“To be on a quest is nothing more or less than to become an asker of questions.” -Sam Keen

Thursday, March 31, 2011

And my site is...

¡San Pedro Word-I-Can't-Pronounce!

San Pedro Word-I-Can't-Pronounce is located in central Paraguay, with a population of about 35,000 people. It's the capital of its departmento (state), but the region itself is sparsely populated. While San Pedro is technically an urban center, the surrounding area is almost exclusively agricultural, with its main crop source being cotton and soy. My site is in the middle of Paraguayan cattle country, so I can expect a good steak every once in a while. As of now, there are two other volunteers in my site, but not from my sector. Basically that means that I'll be the only PCV focusing specifically on education and literacy, but I'll also be able to work collaboratively with people specializing in health and environmental ed. My community had another education volunteer before me, but about six years have past since she left. I have the option to work with 5 or 6 schools and a teachers' college, depending on my interests and contacts. From San Pedro, it's about a 5-hour bus ride to Asunción.

When I first received my placement I didn't know what to think, but now I'm starting to get excited about what's in store for me.

In San Pedro, I believe that most people speak Guaraní as their first language, but the majority are also fluent in Spanish. Since I'll be working in schools, my professional life will revolve around castellano, but I'll have to brush up on my Guaraní for cultural integration/making the locals like me.

I'm glad that I finally know where I'm going and can start planning for my future in PY. Tomorrow I'm having my first meeting with someone in my community, and on Saturday I'm going to visit San Pedro for the first time. The rest of my training is absolutely going to fly by--I swear in as a Peace Corps volunteer in only 15 days. It's crazy how slow and how fast these past couple months have been.

P.S. I may or may not have adopted a puppy.

Sunday, March 20, 2011

The ABCs of Paraguayan Schooling

Now that I've been in Paraguay for a little over 6 weeks, I'd like to dedicate a blog entry to what I've observed so far about the country's educational system. As part of my training as an Education volunteer, the Peace Corps has matched me up with a school and teacher that I'm supposed to work with over an 8-week period. My language group and I (4 of us in total) have been assigned to the Municipal School, an elementary school that caters to children from Guarambaré's asentamientos, or shantytowns. I chose to work with the second grade because my dad used to teach that age group and I consider it lucky.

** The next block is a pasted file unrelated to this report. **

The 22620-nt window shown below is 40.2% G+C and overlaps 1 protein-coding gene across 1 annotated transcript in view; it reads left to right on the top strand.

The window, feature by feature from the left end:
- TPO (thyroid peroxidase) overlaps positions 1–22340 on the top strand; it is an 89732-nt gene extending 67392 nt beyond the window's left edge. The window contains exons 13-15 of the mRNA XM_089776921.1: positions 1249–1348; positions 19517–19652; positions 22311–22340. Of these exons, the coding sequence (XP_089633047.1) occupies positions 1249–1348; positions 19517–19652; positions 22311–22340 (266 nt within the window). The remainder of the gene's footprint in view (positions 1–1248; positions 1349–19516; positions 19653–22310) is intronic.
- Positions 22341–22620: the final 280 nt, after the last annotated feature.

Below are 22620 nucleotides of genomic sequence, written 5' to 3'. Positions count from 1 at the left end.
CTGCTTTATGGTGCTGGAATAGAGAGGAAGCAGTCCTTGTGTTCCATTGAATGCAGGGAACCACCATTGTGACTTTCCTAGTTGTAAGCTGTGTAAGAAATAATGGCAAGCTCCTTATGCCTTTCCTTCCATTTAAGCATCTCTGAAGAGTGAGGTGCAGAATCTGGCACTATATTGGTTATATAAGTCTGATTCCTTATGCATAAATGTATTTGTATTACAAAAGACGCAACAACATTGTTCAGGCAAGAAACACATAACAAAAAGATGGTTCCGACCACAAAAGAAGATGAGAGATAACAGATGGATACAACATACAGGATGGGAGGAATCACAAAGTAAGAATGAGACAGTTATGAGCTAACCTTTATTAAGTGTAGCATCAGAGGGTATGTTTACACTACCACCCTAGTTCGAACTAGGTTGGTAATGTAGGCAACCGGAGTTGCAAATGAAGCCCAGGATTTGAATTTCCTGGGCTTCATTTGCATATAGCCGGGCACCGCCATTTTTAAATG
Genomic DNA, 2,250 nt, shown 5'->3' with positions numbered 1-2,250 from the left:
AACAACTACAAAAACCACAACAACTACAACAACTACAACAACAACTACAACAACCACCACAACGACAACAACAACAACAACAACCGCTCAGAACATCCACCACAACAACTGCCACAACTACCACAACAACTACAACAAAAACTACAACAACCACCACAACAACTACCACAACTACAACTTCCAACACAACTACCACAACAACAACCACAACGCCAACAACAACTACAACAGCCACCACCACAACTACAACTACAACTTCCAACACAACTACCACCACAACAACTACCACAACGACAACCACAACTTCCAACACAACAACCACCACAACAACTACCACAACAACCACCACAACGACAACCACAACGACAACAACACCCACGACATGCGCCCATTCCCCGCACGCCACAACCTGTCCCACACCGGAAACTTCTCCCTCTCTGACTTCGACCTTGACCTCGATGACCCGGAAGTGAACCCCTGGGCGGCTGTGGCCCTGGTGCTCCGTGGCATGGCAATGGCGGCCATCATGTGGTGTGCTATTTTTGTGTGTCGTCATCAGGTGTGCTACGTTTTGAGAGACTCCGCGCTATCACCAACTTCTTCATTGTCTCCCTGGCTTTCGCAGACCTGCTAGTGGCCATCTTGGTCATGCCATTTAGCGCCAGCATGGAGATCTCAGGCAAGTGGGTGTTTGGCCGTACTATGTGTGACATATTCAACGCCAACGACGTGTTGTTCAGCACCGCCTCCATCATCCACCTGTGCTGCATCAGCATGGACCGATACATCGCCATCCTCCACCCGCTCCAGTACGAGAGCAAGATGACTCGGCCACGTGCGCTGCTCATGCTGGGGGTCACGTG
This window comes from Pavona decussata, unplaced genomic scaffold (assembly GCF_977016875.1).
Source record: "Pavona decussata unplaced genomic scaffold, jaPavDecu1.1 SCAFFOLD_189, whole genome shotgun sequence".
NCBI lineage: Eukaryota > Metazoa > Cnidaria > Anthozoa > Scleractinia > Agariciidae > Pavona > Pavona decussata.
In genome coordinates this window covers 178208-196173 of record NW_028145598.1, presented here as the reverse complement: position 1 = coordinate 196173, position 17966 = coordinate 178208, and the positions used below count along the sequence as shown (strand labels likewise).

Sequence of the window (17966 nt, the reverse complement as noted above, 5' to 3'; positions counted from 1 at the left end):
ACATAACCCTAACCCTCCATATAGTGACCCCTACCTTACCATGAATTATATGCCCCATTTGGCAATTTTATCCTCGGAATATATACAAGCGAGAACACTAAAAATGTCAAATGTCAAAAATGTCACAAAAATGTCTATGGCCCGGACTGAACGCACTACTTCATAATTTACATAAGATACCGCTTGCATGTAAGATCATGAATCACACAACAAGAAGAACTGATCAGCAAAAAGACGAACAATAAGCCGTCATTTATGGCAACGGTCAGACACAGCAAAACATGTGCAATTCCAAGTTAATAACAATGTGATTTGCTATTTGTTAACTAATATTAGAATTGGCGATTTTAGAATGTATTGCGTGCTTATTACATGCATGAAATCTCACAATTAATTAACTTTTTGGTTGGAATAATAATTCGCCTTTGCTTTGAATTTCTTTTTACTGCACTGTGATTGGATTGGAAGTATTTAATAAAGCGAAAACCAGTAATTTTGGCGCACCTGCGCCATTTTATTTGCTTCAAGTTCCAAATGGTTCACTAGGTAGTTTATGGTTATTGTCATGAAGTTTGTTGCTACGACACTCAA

I'll start off by saying that school here is very, very different. Kids here only go to school here for 4 hours a day. The school day is divided into 2 turnos: the morning turno is from 7-11 and the afternoon turno is from 1-5. Usually, the second turno is more female-heavy because their parents keep them at home during the morning to help with household chores. Some colegios (high schools) have a third turno at night that lasts from 6-10 for the students that work full-time during the day. Since the classrooms have different grade levels and teachers depending on the time of day, no one is able to decorate or prepare a classroom for a specific age group. In terms of methodology, the teachers believe that a quiet classroom is an efficient one, so the best teachers are the ones who can keep their students in the seats and copying from the board. Although the government gives some elementary schools kits filled with basic school supplies, they often arrive late or not at all. That means that the parents are left to supply their children with notebooks, pencils, pens, art supplies, etc. At my school, parents can barely afford to give their kids a soft-cover notebook and one pencil. Parents are also expected to buy their children uniforms (white tops and navy bottoms for public schools), but if the children don't come in dress code, the school cannot legally send them home. Usually, only the neediest students don't come to class in something that resembles a uniform. Paraguayan teachers come to school in the same navy-and-white uniform as their students.

Teaching here usually boils down to a teacher writing something on the blackboard and having the students copy it into their notebooks. If they finish early, there is no alternate activity for them to do, so they usually occupy themselves by bothering their classmates. Part of my job is to introduce new teaching methodology, but it's hard coming. During one of my Días de Practica, I gave my second-graders a diagnostic reading test. About 70% could not recite or identify the alphabet in order. Only one child could indentify the letters both in and out of order. None could read. That day was really disheartening because the kids are capable of learning, but no one is giving them the help they need. Instead, the teacher simply writes lessons on the board, and the kids copy. How are kids supposed to answer a word problem like "If Claudia has 4 apples and Mariel has 17 apples, how many apples to they have together?" if they don't know that the letter A says "aaaa"? You gotta know the letter A before you can even think about apples.

A large part of the educational tradition in Paraguay (and its subsequent challenges) has roots in the Stroessner dictatorship. Back then, all teachers had to be registered members of the Colorado party in order to work in public schools. Creative or analytical thinking was openly discouraged; instead, the objective of education was to make a nation of followers. Although the dictatorship fell around 20 years ago, some of the same teaching strategies are still employed, and unfortunately, the educational sector remains highly politicized. That means, if your superintendent knows the right people, your school might recieve a surplus of supplies or snacks (each elementary school student is supposed to get milk and bread, but it doesn't always work out that way), but if you're out of favor, your school might not get anything.